Book Review: The Harlem Hellfighters, Max Brooks & Caanan White (2014)

August 23rd, 2014 12:20 pm by Kelly Garbato

“How ya gonna keep ’em down on the farm after they’ve seen Paree?”

five out of five stars

(Full disclosure: I received a free copy of this book for review through Blogging for Books.)

In 1917 we left our home to make the world “safe for democracy.” Even though democracy wasn’t exactly “safe” back home.

We went by many names. The 15th. The 369th. And before going “over there,” we called ourselves “The Black Rattlers.” Our French allies called us “The Men of Bronze.”

And our enemies called us “The Harlem Hellfighters.”

Recruited in Harlem, trained in Camp Whitman, New York (and, disastrously, Spartanburg, South Carolina), and eventually deployed to the Western Front in France, the 369th Infantry Regiment – otherwise known as The Harlem Hellfighters – changed the course of history, even as its own government engineered its failure.

The 369th spent 191 days in combat – more than any other American unit, black or white. None of their men were captured by the enemy, nor did they lose any ground; in fact, they were the first men to reach the Rhine River. The 369th volunteered to stay behind in the front trenches for an expected German bombing the day after Bastille Day, 1918, even though it meant almost certain death. One of their soldiers single-handedly fended off German raiders with only a rifle and a bolo knife; for this, Henry Lincoln Johnson earned the nickname “Black Death” – and was the first American to receive the French Croix de Guerre (the Cross of War). In 2003, the US awarded Johnson the Distinguished Service Cross; his supporters are still lobbying for the Medal of Honor.

Despite the urgency of the situation – and the depth of their sacrifice – the men of the 369th (as well as other “colored” units) were consistently undermined by their own government. In training, they practiced with broomsticks, while private gun clubs received free rifles from Uncle Sam (“just in case”). Against their leader’s stringent objections, the 369th was sent to Dixie to complete its training – even though, just weeks beforehand, thirteen men from the 24th Regiment were lynched in the wake of racial conflicts in Houston, Texas. And when they finally reached France, the 369th initially performed manual labor alongside black civilian workers.

African-American soldiers also faced racism abroad: both imported, at the behest of U.S. brass, as well as from ordinary French citizens (though some of this seems tempered by their gratitude for the soldiers’ help: “While our own country didn’t want us, another country needed us.”). American policy vis-à-vis “colored” units was as much about fear as it was hatred: “They know what will happen if we return to our people as heroes!” As it turned out, the returning survivors of the 369th got the parade they were denied at the time of deployment – but they also came home in the Red Summer of 1919, only to find a country torn apart by racial violence.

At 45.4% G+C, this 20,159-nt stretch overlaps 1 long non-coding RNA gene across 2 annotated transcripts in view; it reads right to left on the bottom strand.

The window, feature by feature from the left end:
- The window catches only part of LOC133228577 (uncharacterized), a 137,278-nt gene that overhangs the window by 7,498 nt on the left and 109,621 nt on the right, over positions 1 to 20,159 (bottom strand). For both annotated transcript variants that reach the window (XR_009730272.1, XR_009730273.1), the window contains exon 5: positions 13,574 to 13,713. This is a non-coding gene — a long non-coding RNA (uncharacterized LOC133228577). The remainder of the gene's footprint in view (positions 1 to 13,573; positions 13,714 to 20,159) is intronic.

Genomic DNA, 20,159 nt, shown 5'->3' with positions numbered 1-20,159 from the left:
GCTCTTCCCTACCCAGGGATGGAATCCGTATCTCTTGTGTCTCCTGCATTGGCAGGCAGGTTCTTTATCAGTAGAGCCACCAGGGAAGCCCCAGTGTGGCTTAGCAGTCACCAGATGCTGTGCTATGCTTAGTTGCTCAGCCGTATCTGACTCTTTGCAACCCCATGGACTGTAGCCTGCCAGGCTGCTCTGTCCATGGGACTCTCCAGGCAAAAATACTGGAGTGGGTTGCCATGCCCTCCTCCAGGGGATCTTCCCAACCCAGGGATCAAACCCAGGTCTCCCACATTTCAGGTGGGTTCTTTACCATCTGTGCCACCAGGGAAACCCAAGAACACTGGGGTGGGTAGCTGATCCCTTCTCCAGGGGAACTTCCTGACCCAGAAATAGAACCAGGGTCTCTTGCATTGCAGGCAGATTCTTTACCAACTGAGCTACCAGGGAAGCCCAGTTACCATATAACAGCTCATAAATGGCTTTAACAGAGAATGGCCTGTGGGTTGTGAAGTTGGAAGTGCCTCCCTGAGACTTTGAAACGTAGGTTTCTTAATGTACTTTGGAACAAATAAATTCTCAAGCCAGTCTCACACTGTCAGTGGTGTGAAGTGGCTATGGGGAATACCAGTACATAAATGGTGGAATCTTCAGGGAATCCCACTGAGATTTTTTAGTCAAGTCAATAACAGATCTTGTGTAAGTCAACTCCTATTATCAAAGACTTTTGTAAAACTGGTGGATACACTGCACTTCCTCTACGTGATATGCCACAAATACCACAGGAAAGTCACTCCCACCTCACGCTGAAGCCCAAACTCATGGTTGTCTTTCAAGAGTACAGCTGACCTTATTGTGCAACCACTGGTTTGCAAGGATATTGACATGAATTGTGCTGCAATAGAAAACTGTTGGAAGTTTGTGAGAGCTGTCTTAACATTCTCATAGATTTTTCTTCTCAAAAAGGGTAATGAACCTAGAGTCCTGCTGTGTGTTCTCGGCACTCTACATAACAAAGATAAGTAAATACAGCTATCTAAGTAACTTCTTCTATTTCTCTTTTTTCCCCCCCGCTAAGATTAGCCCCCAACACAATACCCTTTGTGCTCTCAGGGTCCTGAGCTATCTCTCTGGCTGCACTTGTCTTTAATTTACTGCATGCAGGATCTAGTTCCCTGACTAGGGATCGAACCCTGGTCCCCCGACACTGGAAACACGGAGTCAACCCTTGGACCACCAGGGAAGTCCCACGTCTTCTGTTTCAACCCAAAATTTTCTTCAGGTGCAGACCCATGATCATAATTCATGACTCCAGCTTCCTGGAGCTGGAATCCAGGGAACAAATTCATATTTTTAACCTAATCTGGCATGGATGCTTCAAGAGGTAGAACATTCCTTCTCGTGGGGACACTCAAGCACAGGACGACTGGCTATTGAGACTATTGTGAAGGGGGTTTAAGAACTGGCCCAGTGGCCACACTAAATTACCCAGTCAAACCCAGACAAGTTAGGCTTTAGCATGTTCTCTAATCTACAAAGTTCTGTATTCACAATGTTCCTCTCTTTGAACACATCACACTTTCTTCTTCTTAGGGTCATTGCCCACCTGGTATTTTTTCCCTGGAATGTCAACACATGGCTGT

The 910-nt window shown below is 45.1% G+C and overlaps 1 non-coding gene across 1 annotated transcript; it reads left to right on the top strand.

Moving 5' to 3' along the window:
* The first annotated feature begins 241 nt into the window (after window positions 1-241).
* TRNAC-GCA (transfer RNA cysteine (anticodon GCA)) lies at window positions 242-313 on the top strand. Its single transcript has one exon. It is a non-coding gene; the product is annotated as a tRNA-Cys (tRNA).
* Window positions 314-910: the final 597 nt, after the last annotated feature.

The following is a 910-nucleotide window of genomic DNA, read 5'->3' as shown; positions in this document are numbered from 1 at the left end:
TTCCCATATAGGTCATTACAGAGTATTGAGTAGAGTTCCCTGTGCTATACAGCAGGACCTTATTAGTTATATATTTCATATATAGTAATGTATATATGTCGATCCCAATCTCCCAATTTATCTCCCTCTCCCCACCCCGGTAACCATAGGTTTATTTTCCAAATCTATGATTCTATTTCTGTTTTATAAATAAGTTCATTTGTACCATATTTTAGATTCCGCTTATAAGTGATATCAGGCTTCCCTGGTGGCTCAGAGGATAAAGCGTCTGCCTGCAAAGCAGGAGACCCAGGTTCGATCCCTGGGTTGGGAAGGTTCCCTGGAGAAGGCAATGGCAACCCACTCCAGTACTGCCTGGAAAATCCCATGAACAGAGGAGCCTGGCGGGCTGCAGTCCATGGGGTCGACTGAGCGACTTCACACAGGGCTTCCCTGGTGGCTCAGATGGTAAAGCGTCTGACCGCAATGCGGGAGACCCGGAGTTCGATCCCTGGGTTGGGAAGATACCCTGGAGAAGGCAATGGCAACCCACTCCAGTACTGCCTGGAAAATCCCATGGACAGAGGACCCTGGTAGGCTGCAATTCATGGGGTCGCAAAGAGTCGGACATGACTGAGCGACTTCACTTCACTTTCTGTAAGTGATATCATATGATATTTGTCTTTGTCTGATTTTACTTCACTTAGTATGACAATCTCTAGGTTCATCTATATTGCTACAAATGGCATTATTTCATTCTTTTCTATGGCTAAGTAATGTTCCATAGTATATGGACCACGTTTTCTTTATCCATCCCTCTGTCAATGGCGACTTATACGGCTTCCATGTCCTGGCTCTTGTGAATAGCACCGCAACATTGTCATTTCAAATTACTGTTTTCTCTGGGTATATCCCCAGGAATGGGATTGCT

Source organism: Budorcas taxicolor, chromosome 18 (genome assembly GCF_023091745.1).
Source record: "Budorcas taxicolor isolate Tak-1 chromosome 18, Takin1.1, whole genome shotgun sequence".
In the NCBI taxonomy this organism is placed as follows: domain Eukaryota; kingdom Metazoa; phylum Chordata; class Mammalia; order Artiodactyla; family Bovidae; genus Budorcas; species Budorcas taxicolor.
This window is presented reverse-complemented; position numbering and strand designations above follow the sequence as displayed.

The text by author Max Brooks (yes, of World War Z fame) is wonderful – both informative and engaging – and the illustrations by Caanan White are vivid and richly detailed. Sadly, the entirety of the book is in black and white; some color, even on strategically placed pages or panels, really would have made the artwork pop. Nonetheless, White’s illustrations manage to convey the horror and desperation of war.

While writing about the origins of this graphic novel, Brooks quotes one of his college professors: “Colonization…begins with the mind, and the best (or worst) way to colonize a people is to bury their past.” With The Harlem Hellfighters, Brooks shines a light on a mostly-unknown aspect of American history.

While his decision to tell the story in graphic novel format was mostly one born of necessity (for years Brooks struggled to bring The Harlem Hellfighters to the big or small screen, to no avail), The Harlem Hellfighters introduces this chapter of history to whole new audience: comic book readers, not all of whom would read this if written as a biography or history book. (Though hopefully it will also inspire readers to do further research on their own. To that end, Brooks provides a lengthy bibliography.)

In this vein, The Harlem Hellfighters is a potentially excellent resource for high school history classes; I know that, if my teachers had given us comic books instead of chapter after chapter of dry textbook reading assignments, I would have found the materials much more engaging.

I loved the graphic novel, but am holding out hope that The Harlem Hellfighters will become a movie or miniseries yet. Get on it, TNT. After Falling Skies there’s nowhere to go but up.

(This review is also available on Blogging for Books, Amazon, Library Thing, and Goodreads. Please click through and vote it helpful if you’re so inclined!)

 

Comments (May contain spoilers!)

Diversity: The 369th Infantry Regiment – otherwise known as The Harlem Hellfighters – was a “colored” unit in WWI. The racism they experienced – both from the citizens they were dispatched to protect, as well as their fellow service members and own government – is explored in detail.

 

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